The rain-out model is a model of planetary science that describes the first stage of planetary differentiation and core formation. According to this model, a planetary body is assumed to be composed primarily of silicate minerals and NiFe (i.e. a mixture of nickel and iron). If temperatures within this body reach about 1500 K, the minerals and the metals will melt. This will produce an emulsion in which globules of liquid NiFe are dispersed in a magma of liquid silicates, the two being immiscible. Because the NiFe globules are denser than the silicates, they will sink under the influence of gravity to the centre of the planetary body—in effect, the globules of metal will "rain out" from the emulsion to the centre, forming a core.
According to the rain-out model, core formation was a relatively rapid process, taking a few dozen millennia to reach completion. This occurred at the end of a lengthy process in which the planets were assembled from colliding planetary embryos. Only the collisions of such large embryos could generate enough heat to melt entire bodies. Furthermore, it was only after all of the iron and nickel delivered by impacting bodies had arrived that core formation could proceed to completion.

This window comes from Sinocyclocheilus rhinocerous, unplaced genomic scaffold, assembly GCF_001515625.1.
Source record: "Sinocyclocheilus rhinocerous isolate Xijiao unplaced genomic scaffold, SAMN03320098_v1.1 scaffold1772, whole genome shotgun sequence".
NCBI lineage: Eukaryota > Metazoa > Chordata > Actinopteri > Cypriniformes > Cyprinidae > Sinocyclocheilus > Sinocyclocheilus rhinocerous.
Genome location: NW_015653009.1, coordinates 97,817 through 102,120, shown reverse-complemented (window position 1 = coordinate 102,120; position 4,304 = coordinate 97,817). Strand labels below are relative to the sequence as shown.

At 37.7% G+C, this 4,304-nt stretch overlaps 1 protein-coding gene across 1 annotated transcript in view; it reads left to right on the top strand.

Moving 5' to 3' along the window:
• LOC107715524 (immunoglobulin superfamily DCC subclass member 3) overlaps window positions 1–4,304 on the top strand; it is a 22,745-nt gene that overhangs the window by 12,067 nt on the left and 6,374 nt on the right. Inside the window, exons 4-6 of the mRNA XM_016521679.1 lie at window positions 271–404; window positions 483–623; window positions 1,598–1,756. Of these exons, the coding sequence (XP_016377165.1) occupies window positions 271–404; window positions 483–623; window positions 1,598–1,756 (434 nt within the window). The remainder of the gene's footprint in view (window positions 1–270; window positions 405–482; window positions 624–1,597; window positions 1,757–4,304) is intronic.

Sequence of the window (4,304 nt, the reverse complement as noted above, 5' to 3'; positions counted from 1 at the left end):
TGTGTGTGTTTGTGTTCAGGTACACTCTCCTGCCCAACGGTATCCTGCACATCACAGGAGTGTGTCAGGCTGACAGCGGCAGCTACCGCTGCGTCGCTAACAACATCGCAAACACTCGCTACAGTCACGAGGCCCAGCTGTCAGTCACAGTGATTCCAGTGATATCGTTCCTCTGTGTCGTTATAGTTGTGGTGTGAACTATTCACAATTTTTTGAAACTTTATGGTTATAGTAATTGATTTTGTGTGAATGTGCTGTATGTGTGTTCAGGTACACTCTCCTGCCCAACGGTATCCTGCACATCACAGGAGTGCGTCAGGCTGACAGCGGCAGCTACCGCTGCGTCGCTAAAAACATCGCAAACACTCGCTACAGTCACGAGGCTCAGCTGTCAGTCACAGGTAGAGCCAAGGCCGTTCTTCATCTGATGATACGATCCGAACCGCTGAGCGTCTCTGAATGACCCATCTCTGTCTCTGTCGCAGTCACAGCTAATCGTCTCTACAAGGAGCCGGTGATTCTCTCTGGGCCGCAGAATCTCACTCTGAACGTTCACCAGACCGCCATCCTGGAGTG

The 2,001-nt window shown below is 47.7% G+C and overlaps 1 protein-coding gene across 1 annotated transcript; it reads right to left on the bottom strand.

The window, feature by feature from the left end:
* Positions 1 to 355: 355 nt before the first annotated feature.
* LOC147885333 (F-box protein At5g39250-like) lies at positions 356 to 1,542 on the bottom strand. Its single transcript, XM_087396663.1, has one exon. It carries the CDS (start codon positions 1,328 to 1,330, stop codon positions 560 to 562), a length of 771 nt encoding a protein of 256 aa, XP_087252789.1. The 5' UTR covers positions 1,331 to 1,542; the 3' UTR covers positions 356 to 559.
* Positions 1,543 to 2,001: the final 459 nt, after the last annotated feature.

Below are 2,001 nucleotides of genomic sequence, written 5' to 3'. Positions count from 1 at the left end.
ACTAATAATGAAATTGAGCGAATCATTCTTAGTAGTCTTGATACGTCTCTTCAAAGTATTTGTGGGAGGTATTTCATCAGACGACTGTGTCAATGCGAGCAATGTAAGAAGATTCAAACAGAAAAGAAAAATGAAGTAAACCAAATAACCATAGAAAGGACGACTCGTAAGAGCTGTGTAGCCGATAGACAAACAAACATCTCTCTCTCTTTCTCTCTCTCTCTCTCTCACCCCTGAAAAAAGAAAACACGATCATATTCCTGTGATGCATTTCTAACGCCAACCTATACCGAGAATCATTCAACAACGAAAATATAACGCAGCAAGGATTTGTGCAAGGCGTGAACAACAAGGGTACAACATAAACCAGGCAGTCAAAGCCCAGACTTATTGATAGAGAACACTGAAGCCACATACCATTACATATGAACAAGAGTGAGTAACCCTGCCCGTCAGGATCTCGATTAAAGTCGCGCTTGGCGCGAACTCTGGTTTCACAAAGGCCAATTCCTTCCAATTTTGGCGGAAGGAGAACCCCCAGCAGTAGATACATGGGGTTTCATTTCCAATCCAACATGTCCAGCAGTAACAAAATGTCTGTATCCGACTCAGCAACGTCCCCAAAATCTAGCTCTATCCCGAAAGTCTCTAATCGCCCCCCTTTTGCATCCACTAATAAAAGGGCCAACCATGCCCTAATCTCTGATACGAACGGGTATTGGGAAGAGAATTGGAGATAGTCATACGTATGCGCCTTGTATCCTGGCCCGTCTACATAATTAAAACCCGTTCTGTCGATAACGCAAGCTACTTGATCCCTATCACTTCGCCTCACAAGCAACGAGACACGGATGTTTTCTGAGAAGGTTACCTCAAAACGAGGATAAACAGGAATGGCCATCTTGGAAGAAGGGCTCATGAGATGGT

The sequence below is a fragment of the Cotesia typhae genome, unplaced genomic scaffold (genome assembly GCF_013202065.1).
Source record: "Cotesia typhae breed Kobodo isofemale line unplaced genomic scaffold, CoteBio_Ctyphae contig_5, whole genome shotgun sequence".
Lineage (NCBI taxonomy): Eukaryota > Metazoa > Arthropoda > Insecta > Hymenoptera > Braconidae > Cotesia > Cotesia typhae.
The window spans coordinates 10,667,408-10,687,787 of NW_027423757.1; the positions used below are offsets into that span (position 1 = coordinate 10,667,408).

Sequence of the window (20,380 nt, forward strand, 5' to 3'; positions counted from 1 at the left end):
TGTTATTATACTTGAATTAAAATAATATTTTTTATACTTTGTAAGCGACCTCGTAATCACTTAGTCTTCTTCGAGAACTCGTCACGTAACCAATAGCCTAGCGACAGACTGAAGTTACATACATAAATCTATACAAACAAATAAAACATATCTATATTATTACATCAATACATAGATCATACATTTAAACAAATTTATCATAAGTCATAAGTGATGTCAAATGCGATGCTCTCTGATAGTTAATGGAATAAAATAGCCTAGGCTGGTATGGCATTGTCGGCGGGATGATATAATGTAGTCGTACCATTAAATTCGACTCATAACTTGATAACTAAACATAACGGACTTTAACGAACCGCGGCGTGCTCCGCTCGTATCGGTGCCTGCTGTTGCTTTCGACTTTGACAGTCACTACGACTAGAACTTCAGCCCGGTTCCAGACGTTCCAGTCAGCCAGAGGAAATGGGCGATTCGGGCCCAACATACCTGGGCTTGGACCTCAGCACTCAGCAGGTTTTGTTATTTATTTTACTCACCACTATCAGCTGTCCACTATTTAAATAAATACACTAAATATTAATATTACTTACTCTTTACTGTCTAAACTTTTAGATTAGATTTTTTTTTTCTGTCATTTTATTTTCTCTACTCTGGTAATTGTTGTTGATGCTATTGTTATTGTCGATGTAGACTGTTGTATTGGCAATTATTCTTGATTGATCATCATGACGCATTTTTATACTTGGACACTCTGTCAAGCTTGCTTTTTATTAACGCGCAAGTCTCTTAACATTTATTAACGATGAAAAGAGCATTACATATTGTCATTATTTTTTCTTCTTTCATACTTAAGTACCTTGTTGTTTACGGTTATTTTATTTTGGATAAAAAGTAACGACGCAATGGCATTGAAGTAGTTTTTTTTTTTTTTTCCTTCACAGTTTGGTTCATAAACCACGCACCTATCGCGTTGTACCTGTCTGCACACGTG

However, this process of core formation was preceded by a long period of partial differentiation, in which some of the nickel and iron within the planetary embryos had begun to separate.
The rain-out model can be invoked to explain core formation in all the terrestrial planets, given that these consist primarily of silicates, nickel and iron. It can also be adapted to account for core formation in smaller bodies composed of ices and silicates. In such a case, it would be the denser silicates which would rain out to form a rocky core, while the volatile components would form an icy mantle.
- McBride, Neil; Iain Gilmour; Philip A. Bland; Elaine A. Moore; Mike Widdowson; Ian Wright (2004). An Introduction to the Solar System. Cambridge: Cambridge University Press. pp. 56–57. ISBN 0-521-54620-6.
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